One of the best alternatives for migrants to remain in the EU forever is to get their hands on EU citizenship. Maybe you can qualify for German Citizenship, and you don’t even know.
With that said, we try to summarize and simplify the whole process of getting German Citizenship to the best we can. Whatever sounded like a huge mess when you enter the German Foreign Office website, here will be simplified. And this info is valid only for German Citizenship and not for other EU citizenship, ok? Keep in mind that, regardless of being part of the EU, each country has its own laws and processes.
Why German Citizenship?
Because, besides being ranked the best and most valuable Citizenship to have, you will be able to work and live in any country inside the EU, travel visa-free to most countries in the world and have access to some of the best work laws and high standards of living in the globe.
Becoming a German is not an easy task, but it is definitely worth the trouble.
The first thing about German Citizenship
First and foremost, before you start with the process or even before you get your hopes high, know that becoming a German will probably mean giving up your current Citizenship. Of course, there are exceptions to this rule, but in most cases, you need to give up being whatever you are to apply to German Citizenship. But by doing this, you’ll gain rights that before you had not. You need to find out what works and what it doesn’t for you before anything.
And if you’re not ready to give up your Citizenship, you can always apply for a permanent residency instead.
If you just want permanent residency
It may sound a bit too harsh to say farewell to your country. For some, that means giving up too much of their identity. And it is understandable.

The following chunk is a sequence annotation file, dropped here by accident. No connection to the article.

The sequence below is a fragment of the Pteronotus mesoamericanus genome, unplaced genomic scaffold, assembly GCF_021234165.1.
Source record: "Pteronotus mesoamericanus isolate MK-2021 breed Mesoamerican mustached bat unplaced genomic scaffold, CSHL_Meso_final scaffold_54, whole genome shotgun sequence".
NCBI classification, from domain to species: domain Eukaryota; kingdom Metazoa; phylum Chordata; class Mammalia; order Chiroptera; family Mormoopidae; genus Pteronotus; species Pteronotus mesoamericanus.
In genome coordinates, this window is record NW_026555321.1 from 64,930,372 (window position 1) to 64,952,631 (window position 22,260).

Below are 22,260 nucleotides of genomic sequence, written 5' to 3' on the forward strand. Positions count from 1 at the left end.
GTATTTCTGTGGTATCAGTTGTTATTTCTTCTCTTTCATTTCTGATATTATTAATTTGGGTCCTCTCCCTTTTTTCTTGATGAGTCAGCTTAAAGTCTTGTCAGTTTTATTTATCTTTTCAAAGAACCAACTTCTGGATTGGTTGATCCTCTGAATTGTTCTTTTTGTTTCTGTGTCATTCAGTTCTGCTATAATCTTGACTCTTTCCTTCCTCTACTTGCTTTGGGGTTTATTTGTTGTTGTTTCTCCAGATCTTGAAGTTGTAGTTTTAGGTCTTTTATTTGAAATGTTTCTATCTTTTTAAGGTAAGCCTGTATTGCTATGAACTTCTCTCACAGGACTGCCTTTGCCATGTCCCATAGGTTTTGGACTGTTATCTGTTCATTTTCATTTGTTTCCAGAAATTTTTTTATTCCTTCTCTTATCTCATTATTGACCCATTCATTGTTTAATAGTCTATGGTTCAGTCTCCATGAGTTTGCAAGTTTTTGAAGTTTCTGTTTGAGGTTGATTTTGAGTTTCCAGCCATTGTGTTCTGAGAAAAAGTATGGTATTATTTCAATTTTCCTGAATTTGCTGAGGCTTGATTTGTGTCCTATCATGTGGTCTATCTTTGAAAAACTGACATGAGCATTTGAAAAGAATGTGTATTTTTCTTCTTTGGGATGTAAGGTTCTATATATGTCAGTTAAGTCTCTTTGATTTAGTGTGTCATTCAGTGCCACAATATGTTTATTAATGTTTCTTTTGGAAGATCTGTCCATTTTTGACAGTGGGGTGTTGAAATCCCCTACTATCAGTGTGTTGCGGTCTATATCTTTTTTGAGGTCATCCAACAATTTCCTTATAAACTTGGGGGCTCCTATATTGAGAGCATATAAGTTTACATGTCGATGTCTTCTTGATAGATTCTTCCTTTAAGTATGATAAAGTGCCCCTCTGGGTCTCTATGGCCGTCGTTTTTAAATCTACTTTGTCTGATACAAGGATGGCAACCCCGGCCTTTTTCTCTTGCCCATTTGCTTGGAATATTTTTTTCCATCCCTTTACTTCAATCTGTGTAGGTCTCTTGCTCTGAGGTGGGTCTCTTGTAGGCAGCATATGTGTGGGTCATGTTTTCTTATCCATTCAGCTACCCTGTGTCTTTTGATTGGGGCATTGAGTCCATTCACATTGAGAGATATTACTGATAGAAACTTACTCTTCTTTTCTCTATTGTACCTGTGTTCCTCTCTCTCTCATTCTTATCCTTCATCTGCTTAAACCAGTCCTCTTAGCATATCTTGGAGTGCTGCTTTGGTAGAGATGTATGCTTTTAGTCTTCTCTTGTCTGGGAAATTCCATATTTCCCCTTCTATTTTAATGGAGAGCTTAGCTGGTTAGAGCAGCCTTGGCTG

For those who are not ready and those who will never be prepared, a permanent residency can guarantee you a long-term stay in Germany. You won’t have the same rights as someone with German Citizenship like voting rights, but you’ll be legally allowed to live and work here.
The general requirements for these permits are that you have adequate German skills, that you have health insurance, have no criminal record, and of course, that you can support yourself financially without the help of the state.
READ MORE: How to learn German for free?
You can apply for a permit after living in Germany for longer than five years. Goes without saying that those five years are legally living here, ok? And working, paying your taxes, and not getting yourself in any sort of trouble with the law. Examples of how you can achieve that are, for instance, work permits.
There is also another alternative for you, the settlement permit.
Like everything in life, there are pros and cons. With the settlement permit, you can’t move around inside the European Union in the same way, but you can, sometimes, get it in way less than five years.
For the settlement permit, you can apply after graduating from a German University, for example. If you have a Blue card and earn around €50,000 brutto per year (€38,688 depending on the profession), you can apply for this permit after 33 months working here. If you have the B1 certificate in the German language, that time drops to only 21 months.
And for the freelancers out there, proving that you have a successful and well-established business, you can get it within three years. If you’re an immigrant and a scientist, researcher, or any other “highly qualified” title, Germany will grant you a permanent residence immediately. Stay in school, kids!
If you want the German Citizenship